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UK News

COVID plan C ‘proposed’, Department of Health science chief reveals

today26/10/2021

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A COVID “plan C” has been proposed, according to a Department of Health and Social Care (DHSC) science chief.

Last week, health minister Edward Argar said he was not aware of such a plan, which was reported to involve a ban on households mixing.

There has been pressure for the government to move from the current level of COVID controls to “plan B”, which involves working from home and mask-wearing in enclosed spaces.

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Last week: Health Minister dismisses ‘plan C’ rumours

And speaking in front of a parliamentary committee, Professor Lucy Chappell, chief scientific adviser at the DHSC, was asked about the plans.

“[Plan C] has been proposed – the name has been mentioned,” she said.

“It is not being extensively worked up – people have used the phrase.”

The revelation came following a question from Rebecca Long-Bailey – to which Prof Chapelle said that “plan A and plan B and whatever the plan C looks like” are not mutually exclusive.

More on Covid-19

Asked further by the Science and Technology Committee’s chair, Greg Clark, about the matter, Prof Chappell said “at the moment the focus is on plan B”.

Asked if they were aware of preparations beyond plan B, Dr Thomas Waite, the interim deputy chief medical officer at the DHSC said he had not been consulted on the matter of Plan C, and Prof Chapell shook her said and said no.

Sky News has approached the DHSC for comment.

On Thursday last week, Mr Argar was asked by Sky News’ Kay Burley about reports that “plan C” would involve a ban on different households mixing.

The minister said: “Of course as a government, as we’ve done with plan B, we look at alternatives and ways that you might, if you needed to, start easing that pressure [on the NHS] but the specifics that are mooted in it, about limiting household mixing, about going back, is that it isn’t something that’s being actively considered.

“There is no intention to reinvent lockdown, one of the reasons we did it last year is we didn’t have the vaccine and earlier this year it was still being rolled out.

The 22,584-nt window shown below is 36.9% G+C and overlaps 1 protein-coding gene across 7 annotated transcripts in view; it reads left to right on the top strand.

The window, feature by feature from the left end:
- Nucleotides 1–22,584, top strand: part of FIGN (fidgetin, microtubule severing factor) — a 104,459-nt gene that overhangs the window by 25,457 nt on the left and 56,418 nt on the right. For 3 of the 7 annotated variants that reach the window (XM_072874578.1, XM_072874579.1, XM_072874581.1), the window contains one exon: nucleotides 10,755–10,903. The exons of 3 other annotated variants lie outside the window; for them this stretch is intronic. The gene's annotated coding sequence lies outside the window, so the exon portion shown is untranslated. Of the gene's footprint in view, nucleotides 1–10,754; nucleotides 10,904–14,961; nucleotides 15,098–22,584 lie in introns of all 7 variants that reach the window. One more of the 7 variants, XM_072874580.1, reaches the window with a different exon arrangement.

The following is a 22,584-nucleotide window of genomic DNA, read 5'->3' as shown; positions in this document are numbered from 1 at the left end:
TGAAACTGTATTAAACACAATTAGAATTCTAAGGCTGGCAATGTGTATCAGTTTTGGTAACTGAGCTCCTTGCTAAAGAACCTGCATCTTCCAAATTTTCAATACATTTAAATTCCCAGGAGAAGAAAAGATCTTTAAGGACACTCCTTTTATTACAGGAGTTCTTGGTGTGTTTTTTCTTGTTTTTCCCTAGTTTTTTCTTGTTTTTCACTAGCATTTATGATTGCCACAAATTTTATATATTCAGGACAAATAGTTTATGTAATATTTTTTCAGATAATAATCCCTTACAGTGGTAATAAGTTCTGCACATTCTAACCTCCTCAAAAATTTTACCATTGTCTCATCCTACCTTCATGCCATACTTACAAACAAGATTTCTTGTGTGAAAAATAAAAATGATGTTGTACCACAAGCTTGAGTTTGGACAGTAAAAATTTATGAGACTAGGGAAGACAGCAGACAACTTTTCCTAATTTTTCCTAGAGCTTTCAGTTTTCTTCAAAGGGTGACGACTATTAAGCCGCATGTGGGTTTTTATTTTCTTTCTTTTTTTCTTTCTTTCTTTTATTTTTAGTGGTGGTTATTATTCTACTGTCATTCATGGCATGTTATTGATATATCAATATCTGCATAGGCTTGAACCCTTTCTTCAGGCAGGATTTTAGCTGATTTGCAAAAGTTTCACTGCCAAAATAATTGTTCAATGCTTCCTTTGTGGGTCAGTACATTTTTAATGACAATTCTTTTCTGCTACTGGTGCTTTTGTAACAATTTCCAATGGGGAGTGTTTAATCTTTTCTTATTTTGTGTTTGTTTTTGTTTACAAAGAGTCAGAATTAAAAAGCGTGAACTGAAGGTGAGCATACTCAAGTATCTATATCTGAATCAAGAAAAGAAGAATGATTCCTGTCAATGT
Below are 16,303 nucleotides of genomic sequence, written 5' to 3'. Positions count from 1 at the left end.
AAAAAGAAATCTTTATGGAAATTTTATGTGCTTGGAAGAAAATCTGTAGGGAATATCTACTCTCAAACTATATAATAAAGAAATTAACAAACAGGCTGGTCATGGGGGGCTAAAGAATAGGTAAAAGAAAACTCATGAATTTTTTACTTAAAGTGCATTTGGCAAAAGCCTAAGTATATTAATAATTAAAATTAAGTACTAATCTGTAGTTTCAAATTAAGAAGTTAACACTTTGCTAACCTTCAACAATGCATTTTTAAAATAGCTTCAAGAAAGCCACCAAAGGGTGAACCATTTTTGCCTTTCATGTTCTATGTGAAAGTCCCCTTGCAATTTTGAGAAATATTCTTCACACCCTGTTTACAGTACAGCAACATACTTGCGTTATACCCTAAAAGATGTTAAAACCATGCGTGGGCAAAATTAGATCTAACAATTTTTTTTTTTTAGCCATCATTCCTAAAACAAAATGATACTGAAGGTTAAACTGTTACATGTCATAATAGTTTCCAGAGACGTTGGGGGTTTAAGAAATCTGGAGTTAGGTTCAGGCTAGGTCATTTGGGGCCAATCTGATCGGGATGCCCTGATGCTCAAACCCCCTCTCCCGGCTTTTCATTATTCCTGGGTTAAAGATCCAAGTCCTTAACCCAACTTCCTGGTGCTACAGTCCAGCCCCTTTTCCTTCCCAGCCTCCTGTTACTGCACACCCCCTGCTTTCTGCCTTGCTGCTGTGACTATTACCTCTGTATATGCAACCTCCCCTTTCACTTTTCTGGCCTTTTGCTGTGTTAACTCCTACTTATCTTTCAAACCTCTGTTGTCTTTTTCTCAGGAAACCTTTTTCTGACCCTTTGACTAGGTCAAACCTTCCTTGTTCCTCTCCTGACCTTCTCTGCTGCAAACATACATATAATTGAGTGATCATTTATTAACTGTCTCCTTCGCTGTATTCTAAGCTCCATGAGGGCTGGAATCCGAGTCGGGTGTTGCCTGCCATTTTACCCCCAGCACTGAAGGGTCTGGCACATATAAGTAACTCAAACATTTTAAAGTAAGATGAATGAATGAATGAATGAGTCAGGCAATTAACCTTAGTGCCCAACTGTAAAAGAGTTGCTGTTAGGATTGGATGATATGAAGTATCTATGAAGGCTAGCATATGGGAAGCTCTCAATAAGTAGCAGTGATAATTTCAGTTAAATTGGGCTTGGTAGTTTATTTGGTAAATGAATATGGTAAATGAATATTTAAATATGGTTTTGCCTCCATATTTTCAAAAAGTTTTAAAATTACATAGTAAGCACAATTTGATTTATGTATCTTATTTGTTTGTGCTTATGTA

“We also didn’t have these treatments – remdesivir and these treatments we announced yesterday – which prevent people going into hospital, so that’s what’s changed.”

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While the number of people testing positive for the coronavirus has been trending upwards in the past days and weeks, some modelling suggests cases could fall next month.

Last week, the R number for England rose to between 1.0 and 1.2 – meaning for every 10 people with the virus, another 10 to 12 people get infected.

Analysis by Mark Thompson, specialist health producer

An acknowledgement from the Department of Health Social Care’s chief adviser that a so-called “plan C” has been proposed to combat any potential rise in COVID-19 cases, is a stark and timely reminder of the high number of hospitalisations and deaths the UK experienced last winter.

Professor Lucy Chappell told the Science and Technology Committee that the proposal “is not being extensively worked up”, but that “people have used the phrase.”

For now, the government is focussing on its roll out of booster vaccines to the elderly and vulnerable, and its first doses to 12-15 year olds over half-term, as it considers whether to implement “plan B” – a return to mandated face coverings and working from home where possible.

But since their rollout in December last year, vaccines have changed the landscape.

Increasing case numbers across England and Wales are not translating into intensive care admissions on scales seen in previous waves and the majority of infections are among younger generations.

Professor Sir Andrew Pollard – who helped create the Oxford/AstraZeneca vaccine – told the committee: “The vast majority of people now going in are having shorter hospital stays and much milder disease.”

The scientist also put the current number of cases down to the high number of tests being carried out: “If you look across Western Europe, we have about 10 times more tests done each day than some other countries… So I think when we look at this data it’s really important not to sort of bash the UK with a very high case rate.”

The highest admissions to intensive care are currently among the unvaccinated, and there was a stark warning for the long-term dangers to anyone who has chosen not to get a jab: “In the end, the unvaccinated will meet the virus and they will, if they’re not vaccinated, those susceptible will end up in ICU,” warned Sir Pollard.

The NHS is being squeezed, and it’s not just COVID. It’s facing a backlog of patients, a burned out workforce, restricted access to tests and scans, and an increase in long-stay patients caused by an equally struggling social care system.

All of which are playing their part in a service that has seen queues of ambulances in some parts of the country in recent days, unable to admit patients to A&E.

With the AY 4.2 variant – the so-called “Delta Plus” – currently under investigation over concerns it might have a growth advantage over existing strains, and epidemiologists watching case numbers for flu and respiratory viruses closely, it’s prudent for Prof Chappell and her colleagues to discuss not just the current situation but what more could be done if the NHS is pushed to its limits.

Ultimately though, any decision won’t be theirs, the prime minister and his cabinet will need to decide which plans A through C will be able to protect the NHS, protect the economy, and save lives.

 Sky News

© Sky News 2021

Written by: Rother Radio News


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today26/10/2021